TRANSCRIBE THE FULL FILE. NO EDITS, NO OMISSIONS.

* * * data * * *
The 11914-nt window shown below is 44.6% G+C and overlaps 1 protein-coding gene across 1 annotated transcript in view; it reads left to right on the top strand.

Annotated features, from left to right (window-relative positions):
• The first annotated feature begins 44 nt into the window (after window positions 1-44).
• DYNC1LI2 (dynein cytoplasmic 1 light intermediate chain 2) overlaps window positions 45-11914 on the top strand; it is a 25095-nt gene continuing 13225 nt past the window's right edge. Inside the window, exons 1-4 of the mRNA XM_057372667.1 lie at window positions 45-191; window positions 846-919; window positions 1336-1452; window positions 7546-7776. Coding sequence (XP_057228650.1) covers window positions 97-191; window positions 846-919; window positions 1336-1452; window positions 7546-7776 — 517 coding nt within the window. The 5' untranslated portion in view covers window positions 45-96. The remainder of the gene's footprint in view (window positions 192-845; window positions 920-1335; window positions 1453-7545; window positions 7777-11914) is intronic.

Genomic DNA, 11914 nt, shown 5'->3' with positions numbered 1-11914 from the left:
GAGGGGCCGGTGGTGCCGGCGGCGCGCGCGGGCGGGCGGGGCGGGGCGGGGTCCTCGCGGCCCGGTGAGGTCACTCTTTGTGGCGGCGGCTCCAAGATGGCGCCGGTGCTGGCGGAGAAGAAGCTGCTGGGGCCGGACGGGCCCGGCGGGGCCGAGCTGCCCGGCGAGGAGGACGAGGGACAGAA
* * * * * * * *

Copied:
The 11914-nt window shown below is 44.6% G+C and overlaps 1 protein-coding gene across 1 annotated transcript in view; it reads left to right on the top strand.

Annotated features, from left to right (window-relative positions):
• The first annotated feature begins 44 nt into the window (after window positions 1-44).
• DYNC1LI2 (dynein cytoplasmic 1 light intermediate chain 2) overlaps window positions 45-11914 on the top strand; it is a 25095-nt gene continuing 13225 nt past the window's right edge. Inside the window, exons 1-4 of the mRNA XM_057372667.1 lie at window positions 45-191; window positions 846-919; window positions 1336-1452; window positions 7546-7776. Coding sequence (XP_057228650.1) covers window positions 97-191; window positions 846-919; window positions 1336-1452; window positions 7546-7776 — 517 coding nt within the window. The 5' untranslated portion in view covers window positions 45-96. The remainder of the gene's footprint in view (window positions 192-845; window positions 920-1335; window positions 1453-7545; window positions 7777-11914) is intronic.

Genomic DNA, 11914 nt, shown 5'->3' with positions numbered 1-11914 from the left:
GAGGGGCCGGTGGTGCCGGCGGCGCGCGCGGGCGGGCGGGGCGGGGCGGGGTCCTCGCGGCCCGGTGAGGTCACTCTTTGTGGCGGCGGCTCCAAGATGGCGCCGGTGCTGGCGGAGAAGAAGCTGCTGGGGCCGGACGGGCCCGGCGGGGCCGAGCTGCCCGGCGAGGAGGACGAGGGACAGAA